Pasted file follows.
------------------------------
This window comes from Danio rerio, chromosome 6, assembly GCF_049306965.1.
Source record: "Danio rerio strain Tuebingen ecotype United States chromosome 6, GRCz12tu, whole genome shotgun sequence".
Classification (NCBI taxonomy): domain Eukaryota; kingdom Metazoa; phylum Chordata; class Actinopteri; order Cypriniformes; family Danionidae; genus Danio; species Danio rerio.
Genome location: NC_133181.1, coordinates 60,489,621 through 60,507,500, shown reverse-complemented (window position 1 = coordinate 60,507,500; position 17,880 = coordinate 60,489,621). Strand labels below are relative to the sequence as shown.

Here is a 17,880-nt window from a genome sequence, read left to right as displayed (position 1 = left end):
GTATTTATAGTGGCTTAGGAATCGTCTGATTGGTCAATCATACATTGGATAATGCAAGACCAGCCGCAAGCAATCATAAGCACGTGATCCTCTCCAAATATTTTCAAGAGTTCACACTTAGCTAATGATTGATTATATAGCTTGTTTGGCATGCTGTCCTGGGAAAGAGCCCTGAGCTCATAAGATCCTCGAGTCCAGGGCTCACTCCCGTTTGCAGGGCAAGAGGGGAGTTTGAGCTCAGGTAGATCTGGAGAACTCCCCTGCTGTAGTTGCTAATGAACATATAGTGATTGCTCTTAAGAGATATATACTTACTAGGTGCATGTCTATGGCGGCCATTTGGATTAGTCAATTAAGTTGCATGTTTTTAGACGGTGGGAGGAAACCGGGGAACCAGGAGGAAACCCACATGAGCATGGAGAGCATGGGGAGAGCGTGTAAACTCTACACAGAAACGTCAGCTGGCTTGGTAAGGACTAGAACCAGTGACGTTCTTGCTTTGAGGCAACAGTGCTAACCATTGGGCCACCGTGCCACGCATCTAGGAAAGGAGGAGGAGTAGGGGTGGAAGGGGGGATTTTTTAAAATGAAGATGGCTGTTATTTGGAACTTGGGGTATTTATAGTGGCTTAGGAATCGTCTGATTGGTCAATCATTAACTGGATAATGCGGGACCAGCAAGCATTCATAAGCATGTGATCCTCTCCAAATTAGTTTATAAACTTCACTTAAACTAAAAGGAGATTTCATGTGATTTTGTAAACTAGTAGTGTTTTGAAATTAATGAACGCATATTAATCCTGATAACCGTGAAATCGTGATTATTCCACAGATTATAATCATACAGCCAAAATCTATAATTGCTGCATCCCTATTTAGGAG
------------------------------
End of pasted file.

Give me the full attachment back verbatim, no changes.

This window comes from Danio rerio, chromosome 6, assembly GCF_049306965.1.
Source record: "Danio rerio strain Tuebingen ecotype United States chromosome 6, GRCz12tu, whole genome shotgun sequence".
Classification (NCBI taxonomy): domain Eukaryota; kingdom Metazoa; phylum Chordata; class Actinopteri; order Cypriniformes; family Danionidae; genus Danio; species Danio rerio.
Genome location: NC_133181.1, coordinates 60,489,621 through 60,507,500, shown reverse-complemented (window position 1 = coordinate 60,507,500; position 17,880 = coordinate 60,489,621). Strand labels below are relative to the sequence as shown.

Here is a 17,880-nt window from a genome sequence, read left to right as displayed (position 1 = left end):
GTATTTATAGTGGCTTAGGAATCGTCTGATTGGTCAATCATACATTGGATAATGCAAGACCAGCCGCAAGCAATCATAAGCACGTGATCCTCTCCAAATATTTTCAAGAGTTCACACTTAGCTAATGATTGATTATATAGCTTGTTTGGCATGCTGTCCTGGGAAAGAGCCCTGAGCTCATAAGATCCTCGAGTCCAGGGCTCACTCCCGTTTGCAGGGCAAGAGGGGAGTTTGAGCTCAGGTAGATCTGGAGAACTCCCCTGCTGTAGTTGCTAATGAACATATAGTGATTGCTCTTAAGAGATATATACTTACTAGGTGCATGTCTATGGCGGCCATTTGGATTAGTCAATTAAGTTGCATGTTTTTAGACGGTGGGAGGAAACCGGGGAACCAGGAGGAAACCCACATGAGCATGGAGAGCATGGGGAGAGCGTGTAAACTCTACACAGAAACGTCAGCTGGCTTGGTAAGGACTAGAACCAGTGACGTTCTTGCTTTGAGGCAACAGTGCTAACCATTGGGCCACCGTGCCACGCATCTAGGAAAGGAGGAGGAGTAGGGGTGGAAGGGGGGATTTTTTAAAATGAAGATGGCTGTTATTTGGAACTTGGGGTATTTATAGTGGCTTAGGAATCGTCTGATTGGTCAATCATTAACTGGATAATGCGGGACCAGCAAGCATTCATAAGCATGTGATCCTCTCCAAATTAGTTTATAAACTTCACTTAAACTAAAAGGAGATTTCATGTGATTTTGTAAACTAGTAGTGTTTTGAAATTAATGAACGCATATTAATCCTGATAACCGTGAAATCGTGATTATTCCACAGATTATAATCATACAGCCAAAATCTATAATTGCTGCATCCCTATTTAGGAG